Somewhat quietly now, the Innova label has been releasing scads of interesting music by somewhat lesser-known artists and composers for over a decade now. They have a unique, decidedly atypical system for putting out releases that works well for both the label and involved artists, and they are partners with the American Composers Forum. They've released work by everyone from unknowns to Harry Partch and made a pretty decent splash last year with Grand Valley State University's performance of Steve Reich's Music For 18 Musicians.
One of their ongoing series is the music of one Henry Brant, an insanely prolific composer of acoustic spatial music whose catalogue now stretches out over 100 different pieces. Born in 1913, Brant was a precocious youth and started composing at age eight, and over the course of his multi-decade career has composed work for radio, film, ballet, and jazz groups (along with his orchestral work). The Henry Brant Collection, Volume 8 collects eleven of his works that are definitely a bit more on the playful side.
It's pretty clear that things are going to be somewhat lighthearted when the first piece on the record is a jazz clarinet concerto titled "Whoopee In D," and it dances and dives appropriately, with refrains that are faux-stoic before zooming into lighthearted honks and trills. "Music For a Five and Dime Store" mixes piano, violin, and found-sound percussion in a way that sounds like a saloon-player striking up a random jam with an over-anxious fiddler and spoon-clacker, while "Double-Crank Hand Organ Music" again mixes kitchen-sink percussion with two different piano parts for an odd little piece that's alternately shambolic and slightly-refined.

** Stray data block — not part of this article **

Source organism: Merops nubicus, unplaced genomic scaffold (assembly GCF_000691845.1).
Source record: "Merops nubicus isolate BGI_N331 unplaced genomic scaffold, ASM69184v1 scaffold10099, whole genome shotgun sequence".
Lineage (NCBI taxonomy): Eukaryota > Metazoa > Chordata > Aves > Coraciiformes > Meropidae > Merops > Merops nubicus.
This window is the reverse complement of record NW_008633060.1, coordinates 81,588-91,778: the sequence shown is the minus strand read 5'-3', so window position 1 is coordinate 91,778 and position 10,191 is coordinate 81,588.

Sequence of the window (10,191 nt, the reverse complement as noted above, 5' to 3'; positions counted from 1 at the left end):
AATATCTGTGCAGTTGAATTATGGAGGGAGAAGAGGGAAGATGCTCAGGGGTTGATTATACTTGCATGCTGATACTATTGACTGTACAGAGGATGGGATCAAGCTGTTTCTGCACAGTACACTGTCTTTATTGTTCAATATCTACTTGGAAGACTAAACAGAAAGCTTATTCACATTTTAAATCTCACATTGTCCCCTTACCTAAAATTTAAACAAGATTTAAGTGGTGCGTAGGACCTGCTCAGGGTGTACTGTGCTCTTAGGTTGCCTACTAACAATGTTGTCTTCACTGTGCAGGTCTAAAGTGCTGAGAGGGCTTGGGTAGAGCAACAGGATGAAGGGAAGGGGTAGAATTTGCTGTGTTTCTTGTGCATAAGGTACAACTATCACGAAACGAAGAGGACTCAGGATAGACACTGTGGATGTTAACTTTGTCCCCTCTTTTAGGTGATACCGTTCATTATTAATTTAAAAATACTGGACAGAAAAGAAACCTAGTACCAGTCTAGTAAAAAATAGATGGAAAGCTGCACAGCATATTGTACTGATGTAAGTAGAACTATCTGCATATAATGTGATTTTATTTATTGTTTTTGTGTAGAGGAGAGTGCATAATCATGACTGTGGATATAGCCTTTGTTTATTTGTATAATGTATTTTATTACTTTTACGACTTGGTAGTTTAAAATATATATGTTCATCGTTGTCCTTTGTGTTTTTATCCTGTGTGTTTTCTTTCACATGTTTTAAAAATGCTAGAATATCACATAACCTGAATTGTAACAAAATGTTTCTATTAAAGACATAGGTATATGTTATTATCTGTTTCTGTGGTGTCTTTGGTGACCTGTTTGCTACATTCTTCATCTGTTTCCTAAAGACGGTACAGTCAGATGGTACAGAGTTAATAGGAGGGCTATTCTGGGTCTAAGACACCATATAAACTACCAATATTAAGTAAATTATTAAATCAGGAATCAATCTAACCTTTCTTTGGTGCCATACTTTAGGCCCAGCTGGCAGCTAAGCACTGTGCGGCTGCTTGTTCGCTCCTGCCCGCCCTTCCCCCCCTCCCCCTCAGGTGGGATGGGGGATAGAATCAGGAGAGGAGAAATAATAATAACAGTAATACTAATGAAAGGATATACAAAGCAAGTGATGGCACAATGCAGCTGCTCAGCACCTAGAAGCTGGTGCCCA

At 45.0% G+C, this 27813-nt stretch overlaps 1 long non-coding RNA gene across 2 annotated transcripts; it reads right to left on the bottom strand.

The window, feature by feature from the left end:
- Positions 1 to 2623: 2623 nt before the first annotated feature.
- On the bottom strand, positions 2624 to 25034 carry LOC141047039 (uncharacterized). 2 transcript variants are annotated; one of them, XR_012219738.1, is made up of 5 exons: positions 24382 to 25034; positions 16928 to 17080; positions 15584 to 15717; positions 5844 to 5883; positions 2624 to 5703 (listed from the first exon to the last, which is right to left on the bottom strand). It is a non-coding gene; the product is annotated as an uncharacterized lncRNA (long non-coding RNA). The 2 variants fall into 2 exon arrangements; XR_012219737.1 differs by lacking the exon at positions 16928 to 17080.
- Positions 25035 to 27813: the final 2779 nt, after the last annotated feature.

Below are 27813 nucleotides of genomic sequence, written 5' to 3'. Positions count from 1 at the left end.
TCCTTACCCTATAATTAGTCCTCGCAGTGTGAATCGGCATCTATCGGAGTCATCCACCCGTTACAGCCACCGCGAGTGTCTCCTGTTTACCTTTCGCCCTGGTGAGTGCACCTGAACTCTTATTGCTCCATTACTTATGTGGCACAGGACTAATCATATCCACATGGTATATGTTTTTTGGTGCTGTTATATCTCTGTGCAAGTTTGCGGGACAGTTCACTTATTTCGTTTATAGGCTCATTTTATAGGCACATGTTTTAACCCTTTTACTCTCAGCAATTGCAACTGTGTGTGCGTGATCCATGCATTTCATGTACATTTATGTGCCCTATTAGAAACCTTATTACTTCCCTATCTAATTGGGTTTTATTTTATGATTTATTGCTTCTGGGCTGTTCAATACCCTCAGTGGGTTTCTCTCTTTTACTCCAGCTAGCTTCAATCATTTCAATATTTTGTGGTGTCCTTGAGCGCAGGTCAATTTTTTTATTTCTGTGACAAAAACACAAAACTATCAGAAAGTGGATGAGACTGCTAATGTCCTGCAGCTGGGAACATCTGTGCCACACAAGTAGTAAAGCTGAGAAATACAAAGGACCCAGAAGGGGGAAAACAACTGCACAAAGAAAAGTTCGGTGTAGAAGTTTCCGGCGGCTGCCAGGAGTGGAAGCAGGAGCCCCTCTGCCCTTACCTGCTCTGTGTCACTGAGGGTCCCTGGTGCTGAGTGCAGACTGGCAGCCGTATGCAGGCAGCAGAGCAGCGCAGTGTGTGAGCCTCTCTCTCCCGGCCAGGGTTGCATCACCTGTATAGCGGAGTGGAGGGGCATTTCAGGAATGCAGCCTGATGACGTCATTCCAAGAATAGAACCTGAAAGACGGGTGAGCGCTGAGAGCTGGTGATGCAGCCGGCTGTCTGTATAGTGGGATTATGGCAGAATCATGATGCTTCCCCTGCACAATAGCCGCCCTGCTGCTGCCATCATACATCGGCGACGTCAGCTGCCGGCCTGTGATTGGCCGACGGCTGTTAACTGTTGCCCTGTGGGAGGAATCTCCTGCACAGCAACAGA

And really, that last statement could probably be applied to a lot of the music on this release by Brant. On the longer compositions on the release, Brant is just as unexpected. Both "Inside Track" and "Altitude 8750" bang around with frantic pianos, string stabs, and loads of odd percussion, while also veering off into odd sections with over-the-top vocals and horn blurts. The latter is especially dramatic, playing out like a paranoid, but giggling theatre production full of loud pronunciations, spastic instrumental flourishes, and even a nearly funeral passage.
I mentioned Partch above, and Brant seems to be on a somewhat similar wavelength musically, relying on tone and timbre, while not using any electronic instruments or amplification on the release. Mostly recorded live at a variety of different venues, The Henry Brant Collection, Volume 8 sounds pretty great throughout, with only the closing track sounding a bit more like a live recording (although audience member chuckles during certain sections of different pieces only seem to add a bit of flavor). Definitely a bit on the goofy side, This seventy-plus minute release is definitely worth seeking out if you're a fan of outsider composers.